No, You're Not a Demon Child

Back in November, I shared a post on Facebook about a phenomena known as “restraint collapse,” or “after-school restraint collapse.” This refers to the common experience many parents report of their children doing very well at school, but when they get home, the wheels come off. One reader’s comment summarized it well:

I did this my entire childhood. I remember my mom telling my pediatrician “she’s so good with anyone else but as soon as it’s just me and her she goes off”. Wish my mom was around for us to talk about this. It’s kinda comforting to know it’s a normal thing and I wasn’t just a demon child haha. 

Her comment broke my heart, not least of all because her mom is not around anymore to discuss things with, but also because she has likely spent years believing that she was uniquely “bad.” One of my motivating factors for writing this blog and the other resources I create is to educate and inform parents and foster parents/caregivers so we can support our kids and help them find emotional wholeness and vibrant mental health.

If you, too, experience after-school meltdowns, or if you get home from church and your children seem to have been possessed by demons somewhere between “Jesus Loves Me” and that week’s Memory Verse, you’re not alone.

And they’re not possessed.

It’s called “restraint collapse,” and it’s a very real thing. Pay attention. I thought of it as a behavior problem for too long, and my irritation and frustration only added fuel to the emotional fire. One of the big “A-ha!” moments for me was recognizing how much children thrive in structure, and how lack of structure can leave them feeling insecure and unsafe. Think about it: they are going from a (presumably) highly-structured environment to a non-structured environment, and they don’t know what to do with themselves. Add a bit of mental exhaustion from trying to pay attention all day and meeting the expectations placed on them, and conditions are perfect for meltdowns.

Once I saw it for what it was, I was able to take some proactive steps to help my kids regulate their emotions through the transition back home. Here’s what we do:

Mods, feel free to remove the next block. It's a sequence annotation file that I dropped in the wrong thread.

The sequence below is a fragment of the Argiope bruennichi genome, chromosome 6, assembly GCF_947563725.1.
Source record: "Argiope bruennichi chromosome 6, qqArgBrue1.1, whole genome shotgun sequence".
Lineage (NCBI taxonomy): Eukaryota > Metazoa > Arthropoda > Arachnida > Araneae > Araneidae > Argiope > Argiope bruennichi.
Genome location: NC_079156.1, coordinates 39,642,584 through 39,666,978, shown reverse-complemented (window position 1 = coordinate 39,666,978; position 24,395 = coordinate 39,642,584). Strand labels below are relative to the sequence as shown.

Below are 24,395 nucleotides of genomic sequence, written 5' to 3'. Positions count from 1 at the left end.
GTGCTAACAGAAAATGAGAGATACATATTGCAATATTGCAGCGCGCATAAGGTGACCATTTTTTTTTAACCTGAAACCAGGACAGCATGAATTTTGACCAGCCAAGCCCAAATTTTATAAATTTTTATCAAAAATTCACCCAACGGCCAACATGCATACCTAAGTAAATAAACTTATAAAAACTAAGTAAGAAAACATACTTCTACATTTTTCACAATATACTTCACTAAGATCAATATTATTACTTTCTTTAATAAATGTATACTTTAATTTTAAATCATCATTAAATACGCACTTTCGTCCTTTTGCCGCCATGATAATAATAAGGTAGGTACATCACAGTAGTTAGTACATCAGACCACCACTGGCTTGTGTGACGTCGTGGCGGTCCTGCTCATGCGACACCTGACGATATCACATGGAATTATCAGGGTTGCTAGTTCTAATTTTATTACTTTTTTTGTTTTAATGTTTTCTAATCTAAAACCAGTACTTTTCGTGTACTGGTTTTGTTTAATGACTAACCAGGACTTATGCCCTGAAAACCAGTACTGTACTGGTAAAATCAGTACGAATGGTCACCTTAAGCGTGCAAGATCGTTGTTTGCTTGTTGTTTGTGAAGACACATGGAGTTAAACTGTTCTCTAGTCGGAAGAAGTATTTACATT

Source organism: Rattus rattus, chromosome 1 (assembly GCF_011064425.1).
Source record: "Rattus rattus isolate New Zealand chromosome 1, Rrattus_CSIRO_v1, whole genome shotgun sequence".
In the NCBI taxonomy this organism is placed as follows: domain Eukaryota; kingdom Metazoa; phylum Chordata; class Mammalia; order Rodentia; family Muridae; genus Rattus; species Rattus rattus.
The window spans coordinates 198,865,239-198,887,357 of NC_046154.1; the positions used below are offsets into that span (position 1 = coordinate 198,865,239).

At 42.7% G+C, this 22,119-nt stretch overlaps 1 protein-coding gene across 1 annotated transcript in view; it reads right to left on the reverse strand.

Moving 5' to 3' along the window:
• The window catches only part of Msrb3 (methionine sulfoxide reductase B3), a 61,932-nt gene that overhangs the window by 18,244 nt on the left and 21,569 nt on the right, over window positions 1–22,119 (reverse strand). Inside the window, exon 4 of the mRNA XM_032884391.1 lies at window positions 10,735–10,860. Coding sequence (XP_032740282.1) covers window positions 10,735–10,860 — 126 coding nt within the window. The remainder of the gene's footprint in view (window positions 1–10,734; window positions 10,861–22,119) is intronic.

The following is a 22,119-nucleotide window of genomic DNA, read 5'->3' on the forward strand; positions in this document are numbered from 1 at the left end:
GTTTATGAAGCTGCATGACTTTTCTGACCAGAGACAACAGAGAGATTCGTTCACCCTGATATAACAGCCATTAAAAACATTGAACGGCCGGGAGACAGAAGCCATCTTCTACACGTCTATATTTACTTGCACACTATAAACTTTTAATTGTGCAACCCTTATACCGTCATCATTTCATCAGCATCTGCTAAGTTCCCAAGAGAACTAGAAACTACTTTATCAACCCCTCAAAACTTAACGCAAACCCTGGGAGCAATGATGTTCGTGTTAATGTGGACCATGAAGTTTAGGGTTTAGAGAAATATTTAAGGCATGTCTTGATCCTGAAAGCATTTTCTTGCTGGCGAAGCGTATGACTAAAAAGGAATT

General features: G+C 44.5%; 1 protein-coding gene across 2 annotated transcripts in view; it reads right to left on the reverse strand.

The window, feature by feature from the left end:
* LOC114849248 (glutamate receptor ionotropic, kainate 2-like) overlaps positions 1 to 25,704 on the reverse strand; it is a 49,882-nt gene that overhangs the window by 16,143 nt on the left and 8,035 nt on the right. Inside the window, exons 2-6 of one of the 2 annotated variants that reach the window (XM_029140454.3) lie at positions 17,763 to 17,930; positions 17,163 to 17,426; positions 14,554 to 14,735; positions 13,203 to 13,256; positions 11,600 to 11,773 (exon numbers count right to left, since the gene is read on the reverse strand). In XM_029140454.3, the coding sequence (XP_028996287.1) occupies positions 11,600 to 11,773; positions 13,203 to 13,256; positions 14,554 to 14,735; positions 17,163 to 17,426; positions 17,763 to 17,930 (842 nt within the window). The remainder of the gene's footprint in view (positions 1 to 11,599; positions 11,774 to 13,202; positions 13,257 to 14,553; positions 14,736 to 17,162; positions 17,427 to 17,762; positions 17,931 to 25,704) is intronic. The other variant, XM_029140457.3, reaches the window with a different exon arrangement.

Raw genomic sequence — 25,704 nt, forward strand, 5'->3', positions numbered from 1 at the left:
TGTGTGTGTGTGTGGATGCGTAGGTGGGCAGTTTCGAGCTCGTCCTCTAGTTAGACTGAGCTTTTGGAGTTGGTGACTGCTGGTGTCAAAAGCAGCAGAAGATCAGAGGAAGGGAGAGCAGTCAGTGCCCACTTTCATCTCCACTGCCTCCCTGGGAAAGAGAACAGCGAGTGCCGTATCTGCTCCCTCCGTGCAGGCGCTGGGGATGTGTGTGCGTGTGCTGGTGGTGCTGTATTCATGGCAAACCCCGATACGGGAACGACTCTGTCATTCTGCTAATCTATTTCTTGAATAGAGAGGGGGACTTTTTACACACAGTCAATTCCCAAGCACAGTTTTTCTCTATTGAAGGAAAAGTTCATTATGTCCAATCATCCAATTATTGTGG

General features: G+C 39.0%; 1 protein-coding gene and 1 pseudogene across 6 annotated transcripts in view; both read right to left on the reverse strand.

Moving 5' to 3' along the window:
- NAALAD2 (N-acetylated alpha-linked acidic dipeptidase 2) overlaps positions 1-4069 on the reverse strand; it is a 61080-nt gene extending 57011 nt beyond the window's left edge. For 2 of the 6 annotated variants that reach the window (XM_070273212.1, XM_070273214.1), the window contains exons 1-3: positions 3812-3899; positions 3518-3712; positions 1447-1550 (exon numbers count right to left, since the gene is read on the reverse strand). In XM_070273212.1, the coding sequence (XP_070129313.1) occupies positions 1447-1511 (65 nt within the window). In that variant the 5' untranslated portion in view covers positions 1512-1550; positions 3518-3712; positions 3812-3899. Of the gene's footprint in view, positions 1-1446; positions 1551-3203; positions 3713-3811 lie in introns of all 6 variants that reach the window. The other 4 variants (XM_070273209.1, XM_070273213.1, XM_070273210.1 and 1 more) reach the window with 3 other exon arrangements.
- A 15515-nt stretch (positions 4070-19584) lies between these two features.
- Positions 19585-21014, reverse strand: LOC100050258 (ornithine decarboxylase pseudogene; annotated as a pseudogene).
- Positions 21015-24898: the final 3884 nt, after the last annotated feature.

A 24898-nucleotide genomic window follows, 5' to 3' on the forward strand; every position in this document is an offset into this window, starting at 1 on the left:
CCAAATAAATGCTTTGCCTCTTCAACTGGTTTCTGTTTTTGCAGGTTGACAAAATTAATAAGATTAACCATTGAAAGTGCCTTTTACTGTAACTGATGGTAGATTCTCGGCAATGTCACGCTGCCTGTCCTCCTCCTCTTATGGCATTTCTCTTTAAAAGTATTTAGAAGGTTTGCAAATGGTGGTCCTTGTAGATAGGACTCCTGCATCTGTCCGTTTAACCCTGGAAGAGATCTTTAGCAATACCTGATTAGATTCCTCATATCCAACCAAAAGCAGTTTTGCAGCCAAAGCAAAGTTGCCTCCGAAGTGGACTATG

1) After-school snack, pronto! Not cookies and milk, either (well, sometimes cookies and milk, if I’m honest, but not usually). Yogurt, cheese sticks, protein balls, pepperoni sticks, mixed nuts and crackers, fruit (apple slices, bananas, grapes are favorites). And water! If you have after-school activities, have snacks in the car on the way. The kids haven’t eaten in hours. Feed & hydrate them! And I find it helpful to have a snack ready as soon as we get home. Lately, a piece of cheddar cheese and apple slices is my go-to. Not enough to ruin their appetite for dinner, but something to satisfy for the meantime.

2) Debrief. Sit with them as they munch. Ask good questions (not yes or no questions). “What was one thing that made you happy today? One thing that made you sad? What was on the lunch menu? Who did you sit with at lunch? Was recess inside or outside? What did you do during recess?” I will share that my children are usually talking over one another at this point, competing for my attention and affection. This little scenario can get loud and heated very quickly, so I try to be intentional about directing my questions and making sure everyone feels heard. Sometimes I have to work hard to keep my demeanor positive (I don’t always succeed—nothing triggers me more than my kids fighting with each other—but when I’m mindful of it, it helps a lot.)

3) Get them moving. Some kids need “down time” after school. I don’t know what that’s like. My kids need to MOVE and SCREAM. We often stay on the school playground or head to another playground after school. Alternately, we come home and, after snack, I tell the kids they have fifteen minutes to play outside before it’s time to start homework (or, for the little ones, twenty minutes of looking at books.) I use my timer and, again, stick to a structure.

4) Find a way for each child to feel seen and heard. When I pick my younger kids up from school, there are four children in my van, and they are all talking at the same time! When we get home, during snacks or after snacks, I give each child some individual attention. Hugs and eye-contact are key. It’s not as hard as it sounds! 🤪 But it does take planning.